CIRCADIAN RHYTHM SLEEP DISORDERS
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Insomnia or hypersomnia may occur in disorders of sleep timing rather than sleep generation. Such conditions may be (1) organic—due to a defect in the circadian pacemaker, or (2) environmental—due to a disruption of exposure to entraining stimuli (light/dark cycle). Examples of the latter include jet-lag disorder and shift work. Shift work sleepiness can be treated with modafinil (200 mg) or armodafinil (150 mg) taken 30–60 min before the start of each night shift as well as properly timed exposure to bright light. Safety programs should promote education about sleep and increase awareness of hazards associated with night work.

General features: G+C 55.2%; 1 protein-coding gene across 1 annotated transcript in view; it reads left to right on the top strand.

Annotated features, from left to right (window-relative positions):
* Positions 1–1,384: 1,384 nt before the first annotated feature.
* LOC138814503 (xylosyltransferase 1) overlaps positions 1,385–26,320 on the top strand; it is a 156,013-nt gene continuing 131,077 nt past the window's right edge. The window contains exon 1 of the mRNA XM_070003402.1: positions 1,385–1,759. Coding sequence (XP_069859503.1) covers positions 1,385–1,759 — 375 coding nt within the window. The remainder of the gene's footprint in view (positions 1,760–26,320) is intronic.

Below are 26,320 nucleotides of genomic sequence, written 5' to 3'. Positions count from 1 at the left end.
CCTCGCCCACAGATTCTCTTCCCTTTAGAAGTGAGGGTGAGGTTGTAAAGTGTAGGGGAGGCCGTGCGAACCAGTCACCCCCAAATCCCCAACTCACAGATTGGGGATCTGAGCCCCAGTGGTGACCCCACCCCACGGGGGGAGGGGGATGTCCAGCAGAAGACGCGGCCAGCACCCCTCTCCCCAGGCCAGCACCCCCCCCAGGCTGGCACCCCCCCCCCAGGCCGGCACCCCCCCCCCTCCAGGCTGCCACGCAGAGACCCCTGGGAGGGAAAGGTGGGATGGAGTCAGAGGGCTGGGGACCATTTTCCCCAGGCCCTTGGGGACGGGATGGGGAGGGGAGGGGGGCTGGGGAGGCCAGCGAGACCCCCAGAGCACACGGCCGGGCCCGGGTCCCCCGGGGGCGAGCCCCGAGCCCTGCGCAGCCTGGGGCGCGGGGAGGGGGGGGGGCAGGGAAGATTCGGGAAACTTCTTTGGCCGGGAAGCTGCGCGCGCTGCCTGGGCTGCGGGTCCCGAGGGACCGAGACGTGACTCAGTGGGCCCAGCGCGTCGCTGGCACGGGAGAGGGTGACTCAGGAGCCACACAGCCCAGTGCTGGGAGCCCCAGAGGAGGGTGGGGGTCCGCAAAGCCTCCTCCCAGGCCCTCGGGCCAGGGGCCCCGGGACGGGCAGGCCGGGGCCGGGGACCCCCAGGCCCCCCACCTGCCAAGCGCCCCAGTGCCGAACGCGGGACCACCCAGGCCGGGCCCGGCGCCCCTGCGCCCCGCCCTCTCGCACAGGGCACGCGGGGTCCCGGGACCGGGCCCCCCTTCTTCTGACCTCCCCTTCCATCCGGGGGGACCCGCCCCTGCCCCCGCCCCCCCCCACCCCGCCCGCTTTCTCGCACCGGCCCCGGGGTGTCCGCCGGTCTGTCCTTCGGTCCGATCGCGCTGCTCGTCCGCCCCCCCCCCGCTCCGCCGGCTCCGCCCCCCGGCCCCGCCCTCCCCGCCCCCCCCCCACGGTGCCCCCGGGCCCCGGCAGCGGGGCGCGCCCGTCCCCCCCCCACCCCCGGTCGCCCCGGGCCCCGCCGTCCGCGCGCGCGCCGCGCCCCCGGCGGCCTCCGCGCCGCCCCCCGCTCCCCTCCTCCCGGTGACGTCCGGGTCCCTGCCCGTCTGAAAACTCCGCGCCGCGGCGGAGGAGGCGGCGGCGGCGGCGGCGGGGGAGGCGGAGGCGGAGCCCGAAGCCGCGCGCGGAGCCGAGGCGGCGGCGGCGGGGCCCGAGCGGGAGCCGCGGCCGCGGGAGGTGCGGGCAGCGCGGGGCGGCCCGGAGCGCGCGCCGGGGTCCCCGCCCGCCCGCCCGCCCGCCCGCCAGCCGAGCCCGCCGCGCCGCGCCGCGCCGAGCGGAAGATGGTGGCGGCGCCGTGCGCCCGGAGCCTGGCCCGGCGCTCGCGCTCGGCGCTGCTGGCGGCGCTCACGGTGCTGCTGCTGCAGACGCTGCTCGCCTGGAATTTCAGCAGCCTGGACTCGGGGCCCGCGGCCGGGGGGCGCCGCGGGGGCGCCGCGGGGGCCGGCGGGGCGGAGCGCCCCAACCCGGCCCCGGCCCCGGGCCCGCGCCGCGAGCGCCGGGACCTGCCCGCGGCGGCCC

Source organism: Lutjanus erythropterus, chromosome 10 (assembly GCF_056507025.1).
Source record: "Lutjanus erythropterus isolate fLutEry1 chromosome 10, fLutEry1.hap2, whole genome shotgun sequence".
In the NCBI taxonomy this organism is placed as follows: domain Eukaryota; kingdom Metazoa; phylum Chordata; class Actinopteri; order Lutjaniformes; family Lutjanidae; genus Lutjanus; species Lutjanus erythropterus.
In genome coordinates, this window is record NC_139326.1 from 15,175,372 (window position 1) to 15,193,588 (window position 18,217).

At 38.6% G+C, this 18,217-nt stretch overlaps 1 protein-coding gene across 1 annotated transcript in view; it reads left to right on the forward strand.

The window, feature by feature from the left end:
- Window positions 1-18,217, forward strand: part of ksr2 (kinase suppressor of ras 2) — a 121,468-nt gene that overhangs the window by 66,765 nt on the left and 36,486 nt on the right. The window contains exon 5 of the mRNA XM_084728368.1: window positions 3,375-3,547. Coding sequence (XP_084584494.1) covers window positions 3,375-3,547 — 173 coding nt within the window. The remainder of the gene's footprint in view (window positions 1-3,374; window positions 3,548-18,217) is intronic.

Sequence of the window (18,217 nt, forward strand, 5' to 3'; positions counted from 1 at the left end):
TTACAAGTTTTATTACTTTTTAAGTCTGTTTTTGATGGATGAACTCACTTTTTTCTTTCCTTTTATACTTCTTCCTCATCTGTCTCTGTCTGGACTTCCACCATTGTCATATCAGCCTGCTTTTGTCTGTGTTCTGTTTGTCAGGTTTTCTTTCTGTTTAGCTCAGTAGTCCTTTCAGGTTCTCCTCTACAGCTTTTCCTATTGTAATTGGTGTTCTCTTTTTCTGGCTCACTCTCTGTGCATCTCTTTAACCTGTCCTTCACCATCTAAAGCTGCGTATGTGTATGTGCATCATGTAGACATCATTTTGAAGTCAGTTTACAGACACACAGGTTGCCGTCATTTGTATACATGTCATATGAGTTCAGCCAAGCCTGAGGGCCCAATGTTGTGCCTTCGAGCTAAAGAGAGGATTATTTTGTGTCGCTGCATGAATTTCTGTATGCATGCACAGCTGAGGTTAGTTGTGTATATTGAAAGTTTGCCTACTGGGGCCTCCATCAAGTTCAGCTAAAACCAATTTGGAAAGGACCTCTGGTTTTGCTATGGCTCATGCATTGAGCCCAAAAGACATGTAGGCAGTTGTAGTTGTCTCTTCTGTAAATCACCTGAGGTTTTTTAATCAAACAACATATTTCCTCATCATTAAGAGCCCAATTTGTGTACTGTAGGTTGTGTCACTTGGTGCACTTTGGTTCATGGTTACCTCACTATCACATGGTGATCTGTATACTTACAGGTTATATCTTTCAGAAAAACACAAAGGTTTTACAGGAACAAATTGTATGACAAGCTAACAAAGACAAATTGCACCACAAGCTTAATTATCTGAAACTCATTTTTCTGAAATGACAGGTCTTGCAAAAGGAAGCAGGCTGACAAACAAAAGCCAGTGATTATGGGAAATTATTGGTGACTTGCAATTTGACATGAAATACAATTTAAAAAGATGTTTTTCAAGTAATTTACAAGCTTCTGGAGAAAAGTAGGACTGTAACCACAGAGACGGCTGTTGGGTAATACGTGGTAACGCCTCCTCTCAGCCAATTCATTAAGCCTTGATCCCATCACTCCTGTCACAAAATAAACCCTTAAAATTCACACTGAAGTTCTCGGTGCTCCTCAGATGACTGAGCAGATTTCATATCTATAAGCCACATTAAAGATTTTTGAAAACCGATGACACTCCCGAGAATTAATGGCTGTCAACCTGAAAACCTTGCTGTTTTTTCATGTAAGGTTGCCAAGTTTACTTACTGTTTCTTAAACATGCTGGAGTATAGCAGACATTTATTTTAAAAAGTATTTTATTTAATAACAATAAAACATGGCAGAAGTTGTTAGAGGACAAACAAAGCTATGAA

Delayed sleep-wake phase syndrome is characterized by late sleep onset and awakening with otherwise normal sleep architecture. Bright-light phototherapy in the morning hours or melatonin therapy during the evening hours may be effective.
Advanced sleep-wake phase syndrome moves sleep onset to the early evening hours with early morning awakening. These pts may benefit from bright-light phototherapy during the evening hours. Some autosomal dominant cases result from mutations in genes (PER2 or casein kinase I delta) involved in regulation of the circadian clock.